It is this time of the summer when I begin to feel ready for the winter. Last night, though not too hot, I still craved the breeze to cool, allowing my skin to roughen with goosebumps as the air washed over it like a wave. Only then can I slither into bed, blindly reach and grab all the layers below me, haul them up to my ear until all is quiet and I am a happy little bear in my den. Only then can I wake in the morning to the most marshmallow-y cloud above and below, squishing my skeleton just enough to make me feel as though I am being hugged.
These are the days of tea. These are the times for fires. These are the periods of dark where all must find their own, inner light.
In short, these are the true times for grilled cheese.
But, we can always make exceptions, and this Middle Eastern spin on an American classic calls for such an exception. The heat of summer can also benefit from a little reminder of its cold counterpart–at least for me, the reminder helps me appreciate the short sleeves, sweaty inner-elbows, and swift season a bit more.
«Molly Yeh» was the first to introduce me to za’atar and there is certainly no going back. After oogling at all her magical concoctions with this spice mix, I thought there could be no other way to use it.
Until. Until one week of pure za’atar obsession took hold and I put it on absolutely everything just to see. One of these days, I put a toast on a pan, sliced some cheese on top, then lifted the toast, sprinkled the za’atar under the bread, and lay it back down. The flavors sautéed together, the bread crisped up perfectly with the sesame seeds of the za’atar adding a perfect additional crunch, and the cheese melted into the bread as though it was Juliet reaching through the wall toward her Romeo of spices.
Za’atar Grilled Cheese
yield: one sandwich
- 1 teaspoon sumac
- 1 teaspoon thyme
- 1 teaspoon sesame seeds
- 2 slices of bread
- several slices of cheddar cheese (enough to cover the bread well)
- 1 teaspoon za’atar
- 1 teaspoon coconut oil
- mix all together until evenly blended
- place oil in a pan and let sit for 30 seconds or a minute until it warms
- lay both slices of bread in pan
- put cheese on top of both slices evenly
- pick up one corner of each slice and sprinkle za’atar underneath (careful not to burn your fingers–you can also use a spatula to lift it)
- let cook for a little longer, until bread is nice and crispy (again, pick up a corner to check, or use a spatula)
- place one piece of bread on top of the other and transfer to a plate for your enjoyment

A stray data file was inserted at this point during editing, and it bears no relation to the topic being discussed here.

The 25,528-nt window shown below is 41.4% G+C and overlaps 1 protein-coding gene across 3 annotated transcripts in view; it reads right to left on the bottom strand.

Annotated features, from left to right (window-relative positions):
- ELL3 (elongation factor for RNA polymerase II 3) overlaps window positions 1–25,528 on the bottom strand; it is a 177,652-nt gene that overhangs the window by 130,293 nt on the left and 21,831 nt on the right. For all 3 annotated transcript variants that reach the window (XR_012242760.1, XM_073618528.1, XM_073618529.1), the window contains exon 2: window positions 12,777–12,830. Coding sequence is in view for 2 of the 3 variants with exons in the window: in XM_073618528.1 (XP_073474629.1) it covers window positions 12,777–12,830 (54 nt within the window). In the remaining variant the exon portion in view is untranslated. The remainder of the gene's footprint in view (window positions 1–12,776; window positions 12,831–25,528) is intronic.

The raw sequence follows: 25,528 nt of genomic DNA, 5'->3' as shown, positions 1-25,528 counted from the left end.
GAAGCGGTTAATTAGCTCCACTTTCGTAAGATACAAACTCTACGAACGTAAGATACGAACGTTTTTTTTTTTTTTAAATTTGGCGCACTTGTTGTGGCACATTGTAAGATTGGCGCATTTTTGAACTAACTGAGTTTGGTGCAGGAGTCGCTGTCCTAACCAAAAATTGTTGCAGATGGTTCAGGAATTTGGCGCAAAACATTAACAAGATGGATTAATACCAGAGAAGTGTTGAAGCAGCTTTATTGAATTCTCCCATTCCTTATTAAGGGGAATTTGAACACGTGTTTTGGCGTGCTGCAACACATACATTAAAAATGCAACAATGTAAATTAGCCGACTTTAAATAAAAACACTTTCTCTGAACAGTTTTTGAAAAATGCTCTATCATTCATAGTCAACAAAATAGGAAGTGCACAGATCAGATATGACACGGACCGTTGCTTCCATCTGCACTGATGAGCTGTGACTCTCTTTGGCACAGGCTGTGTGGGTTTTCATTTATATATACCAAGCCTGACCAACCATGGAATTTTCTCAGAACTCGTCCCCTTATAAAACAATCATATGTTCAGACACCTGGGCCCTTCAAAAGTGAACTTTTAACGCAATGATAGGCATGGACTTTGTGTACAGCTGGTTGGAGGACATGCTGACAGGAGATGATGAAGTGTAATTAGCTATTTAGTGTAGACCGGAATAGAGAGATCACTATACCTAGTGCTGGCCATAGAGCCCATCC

- consume immediately (or after allowing a few minutes to cool)
…for more about za’atar…
The name comes from both the mix of spices that make it up, as well as the main ingredient–thyme (although this has been disputed because some recipes are out there with marjoram or oregano, which is understandable because these herbs are easily confused due to their being in the same family–labiatae–of herbs.. in any case, i use thyme).
In Israel, some commercial packages refer to the spice mix as ‘hyssop’, which has a reference as early as the Bible. (this connection is also disputed because of the variety of names and overlapping terminology of herbs, but even so, it is likely that za’atar, or something very similar, is alluded to in the Bible under the name ‘hyssop’.) In the book of Exodus, an Easter sacrifice is made and the young people of Israel are told “And ye shall take a bunch of hyssop, and dip it in the blood of the sacrifice… and strike the lintel of your homes and the two side posts”. Referenced again in the New Testament as Jesus is dying, the disciples gave him a “sponge of vinegar” to “put upon it hyssop”.
The greatest Jewish philosopher of the medieval times, Maimonides (Moses ben Maimon or Rambam in Hebrew), is the first recorded person to recognize the health benefits of za’atar. Using it in the 12th century, he prescribed it as a treatment to many things, especially colds. Recent studies support Maimonides medical practices, for sumac contains flavanoids (antioxidants that also help fight viruses, cancer, inflammation, and allergies). Both thyme and oregano contain thymol, which is an essential oil that can also help sooth coughing fits, especially for people fighting bronchitis (maimonides was right to give this to those with colds!)Thyme and oregano also have carvacrol, which, when tested on mice, travelled impressively quickly from the blood to brain. More recent studies have found that , again in rats, carvacrol can help neurotransmitters and seratonin (which effects mood and learning)